The Currency Scene:
News, Events, and Stories about currency from around the world.

From emerging as competitors to becoming collaborators, the bank-FinTech partnership continues to evolve[1]. The FinTech wave begun with the objective of breaking banks[2] and incumbents by disintermediating their service lines and adding an innovative, tech-driven customer experience to deliver innovative offerings. While many FinTechs have established their unique capabilities as a stand-alone entity, the narrative has moved on from breaking banks to working with banks and is in line with working for banks in the coming years as FinTech players now see banks as a valued partner and a potential customer.

Banks, on the other hand, now understand that it’s not prudent to look at FinTech as a competition. Rather, they are increasingly looking to leverage FinTech’s superior technology and front-end capabilities while FinTechs are looking to leverage banks’ vast customer base, infrastructure, and regulatory stronghold to gain scale.

There were hundreds of bank-FinTech partnerships[3] that took place in 2017 through various avenues including accelerators, innovation programs, hackathons, etc. However, banks are now looking beyond accelerators and innovation programs. In December 2017, we had written about[4] how banks and incumbents will turn to acquisition as part of their aggressive innovation strategy, aided by increased investments. We have already seen some early signs as one of the leading insurance incumbents, Allianz, had announced the changeover of its in-house incubator, Allianz X, into a new venture capital investment arm. Banks and other financial institutions are also looking to be following a similar trend as investment activities have begun on a strong note in 2018.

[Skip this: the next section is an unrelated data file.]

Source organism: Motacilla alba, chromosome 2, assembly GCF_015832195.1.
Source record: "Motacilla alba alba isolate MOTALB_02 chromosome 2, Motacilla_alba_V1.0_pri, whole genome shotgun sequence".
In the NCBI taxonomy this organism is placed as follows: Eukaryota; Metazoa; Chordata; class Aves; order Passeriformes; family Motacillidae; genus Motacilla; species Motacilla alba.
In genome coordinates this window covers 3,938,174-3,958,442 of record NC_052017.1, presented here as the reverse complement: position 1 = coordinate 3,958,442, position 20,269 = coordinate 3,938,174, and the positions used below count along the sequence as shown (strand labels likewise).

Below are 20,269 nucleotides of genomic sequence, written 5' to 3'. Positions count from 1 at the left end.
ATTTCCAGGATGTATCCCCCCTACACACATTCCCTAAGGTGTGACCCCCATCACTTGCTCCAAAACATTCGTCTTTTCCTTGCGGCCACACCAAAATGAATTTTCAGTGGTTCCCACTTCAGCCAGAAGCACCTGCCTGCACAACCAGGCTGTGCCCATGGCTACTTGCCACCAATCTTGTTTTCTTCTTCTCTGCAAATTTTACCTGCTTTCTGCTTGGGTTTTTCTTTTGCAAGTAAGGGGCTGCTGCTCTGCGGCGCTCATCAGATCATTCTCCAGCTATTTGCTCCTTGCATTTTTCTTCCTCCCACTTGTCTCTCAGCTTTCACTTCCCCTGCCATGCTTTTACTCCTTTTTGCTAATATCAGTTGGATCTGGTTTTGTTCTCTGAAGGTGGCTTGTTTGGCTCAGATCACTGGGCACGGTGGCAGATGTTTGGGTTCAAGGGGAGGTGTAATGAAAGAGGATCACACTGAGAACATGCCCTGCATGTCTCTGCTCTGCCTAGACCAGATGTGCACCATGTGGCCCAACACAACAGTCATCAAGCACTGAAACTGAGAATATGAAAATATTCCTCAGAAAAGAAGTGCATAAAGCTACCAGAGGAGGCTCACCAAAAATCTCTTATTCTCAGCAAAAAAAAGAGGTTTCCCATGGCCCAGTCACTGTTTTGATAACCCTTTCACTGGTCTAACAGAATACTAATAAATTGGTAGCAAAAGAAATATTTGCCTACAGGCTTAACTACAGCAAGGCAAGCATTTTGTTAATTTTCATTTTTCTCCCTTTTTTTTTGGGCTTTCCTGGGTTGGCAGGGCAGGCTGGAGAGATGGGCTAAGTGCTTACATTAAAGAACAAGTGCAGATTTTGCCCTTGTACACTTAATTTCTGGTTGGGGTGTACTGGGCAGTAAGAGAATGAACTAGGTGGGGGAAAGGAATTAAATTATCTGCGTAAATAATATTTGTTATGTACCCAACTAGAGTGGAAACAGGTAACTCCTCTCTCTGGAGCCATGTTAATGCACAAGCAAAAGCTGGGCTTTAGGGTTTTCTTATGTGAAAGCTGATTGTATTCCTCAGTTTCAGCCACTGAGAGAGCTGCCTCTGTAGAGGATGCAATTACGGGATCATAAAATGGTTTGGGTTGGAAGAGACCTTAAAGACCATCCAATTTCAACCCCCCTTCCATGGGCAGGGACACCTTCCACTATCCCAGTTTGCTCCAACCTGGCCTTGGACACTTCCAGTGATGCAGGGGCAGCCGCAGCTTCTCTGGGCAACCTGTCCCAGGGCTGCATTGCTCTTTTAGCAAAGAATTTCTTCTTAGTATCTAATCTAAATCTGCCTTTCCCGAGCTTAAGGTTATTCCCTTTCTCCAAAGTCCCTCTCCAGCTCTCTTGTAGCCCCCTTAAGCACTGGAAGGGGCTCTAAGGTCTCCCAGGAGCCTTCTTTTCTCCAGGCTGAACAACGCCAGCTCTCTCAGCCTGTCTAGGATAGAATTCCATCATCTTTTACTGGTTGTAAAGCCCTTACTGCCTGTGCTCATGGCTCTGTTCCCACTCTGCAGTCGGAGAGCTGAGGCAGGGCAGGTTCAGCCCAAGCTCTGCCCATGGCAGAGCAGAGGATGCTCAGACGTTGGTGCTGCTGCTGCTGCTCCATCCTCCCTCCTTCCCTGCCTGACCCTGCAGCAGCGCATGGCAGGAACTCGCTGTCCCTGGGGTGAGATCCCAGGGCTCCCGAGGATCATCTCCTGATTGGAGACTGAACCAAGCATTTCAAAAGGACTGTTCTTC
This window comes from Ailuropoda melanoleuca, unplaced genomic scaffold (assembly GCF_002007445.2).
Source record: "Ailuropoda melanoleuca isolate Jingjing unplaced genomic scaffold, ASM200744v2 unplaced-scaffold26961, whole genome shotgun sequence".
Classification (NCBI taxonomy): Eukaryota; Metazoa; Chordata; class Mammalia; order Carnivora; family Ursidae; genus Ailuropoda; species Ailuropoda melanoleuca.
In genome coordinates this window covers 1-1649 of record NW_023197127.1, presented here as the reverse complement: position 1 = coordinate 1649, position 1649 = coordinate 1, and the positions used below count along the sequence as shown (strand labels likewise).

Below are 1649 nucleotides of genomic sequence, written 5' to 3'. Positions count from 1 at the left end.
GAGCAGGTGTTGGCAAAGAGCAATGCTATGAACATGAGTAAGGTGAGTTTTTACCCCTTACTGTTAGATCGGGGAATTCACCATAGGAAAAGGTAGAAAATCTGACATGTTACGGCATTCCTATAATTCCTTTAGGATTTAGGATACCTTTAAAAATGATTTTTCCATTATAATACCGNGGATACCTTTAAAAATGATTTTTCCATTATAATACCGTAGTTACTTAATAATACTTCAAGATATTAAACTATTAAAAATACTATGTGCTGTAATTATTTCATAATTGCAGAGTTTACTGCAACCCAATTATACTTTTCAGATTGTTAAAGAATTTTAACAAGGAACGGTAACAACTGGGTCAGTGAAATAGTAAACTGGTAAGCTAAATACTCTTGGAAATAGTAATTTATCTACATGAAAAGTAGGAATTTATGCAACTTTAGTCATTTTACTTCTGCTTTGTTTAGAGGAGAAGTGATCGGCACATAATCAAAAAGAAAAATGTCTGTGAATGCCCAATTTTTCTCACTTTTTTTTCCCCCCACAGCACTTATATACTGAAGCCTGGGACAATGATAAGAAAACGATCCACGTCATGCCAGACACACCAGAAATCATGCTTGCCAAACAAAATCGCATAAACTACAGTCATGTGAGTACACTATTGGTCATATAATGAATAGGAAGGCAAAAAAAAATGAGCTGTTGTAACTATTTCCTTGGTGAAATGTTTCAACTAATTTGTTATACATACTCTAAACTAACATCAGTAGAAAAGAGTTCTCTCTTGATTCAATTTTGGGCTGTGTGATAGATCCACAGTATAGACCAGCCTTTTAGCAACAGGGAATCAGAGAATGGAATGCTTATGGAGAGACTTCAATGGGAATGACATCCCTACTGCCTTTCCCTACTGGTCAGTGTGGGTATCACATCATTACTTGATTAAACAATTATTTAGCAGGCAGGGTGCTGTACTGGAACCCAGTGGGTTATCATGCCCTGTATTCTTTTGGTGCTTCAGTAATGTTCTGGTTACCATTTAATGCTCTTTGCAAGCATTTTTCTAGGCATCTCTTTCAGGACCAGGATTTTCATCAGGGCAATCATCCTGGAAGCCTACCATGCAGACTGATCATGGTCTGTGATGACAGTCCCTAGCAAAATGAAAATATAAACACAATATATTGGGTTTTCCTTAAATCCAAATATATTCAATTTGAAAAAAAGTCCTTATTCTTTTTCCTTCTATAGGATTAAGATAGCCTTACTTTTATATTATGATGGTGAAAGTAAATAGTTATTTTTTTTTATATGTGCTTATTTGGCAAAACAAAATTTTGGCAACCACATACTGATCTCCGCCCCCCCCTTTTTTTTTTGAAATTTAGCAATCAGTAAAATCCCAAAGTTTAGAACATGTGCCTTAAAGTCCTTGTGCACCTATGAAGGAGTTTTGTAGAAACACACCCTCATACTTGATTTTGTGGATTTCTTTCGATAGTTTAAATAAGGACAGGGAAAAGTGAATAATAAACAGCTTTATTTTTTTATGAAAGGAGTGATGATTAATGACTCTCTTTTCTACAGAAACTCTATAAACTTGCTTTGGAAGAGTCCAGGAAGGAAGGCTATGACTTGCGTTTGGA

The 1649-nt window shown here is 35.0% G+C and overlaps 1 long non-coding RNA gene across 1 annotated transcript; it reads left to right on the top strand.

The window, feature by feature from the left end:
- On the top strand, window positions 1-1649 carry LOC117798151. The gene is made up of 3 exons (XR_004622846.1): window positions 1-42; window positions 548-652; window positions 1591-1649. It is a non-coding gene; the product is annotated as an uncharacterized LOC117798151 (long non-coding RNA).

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In the first four months (Jan. ’18 – YTD), there were seven FinTech acquisitions made by banks and FIs across the globe.

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The Logo Story

currensceneFLOGO WHTsquareThough not the oldest form of currency, some form of shell money appears to have been found on almost every continent. The shell most widely used worldwide as currency was the shell of Cypraea moneta, the money cowry.

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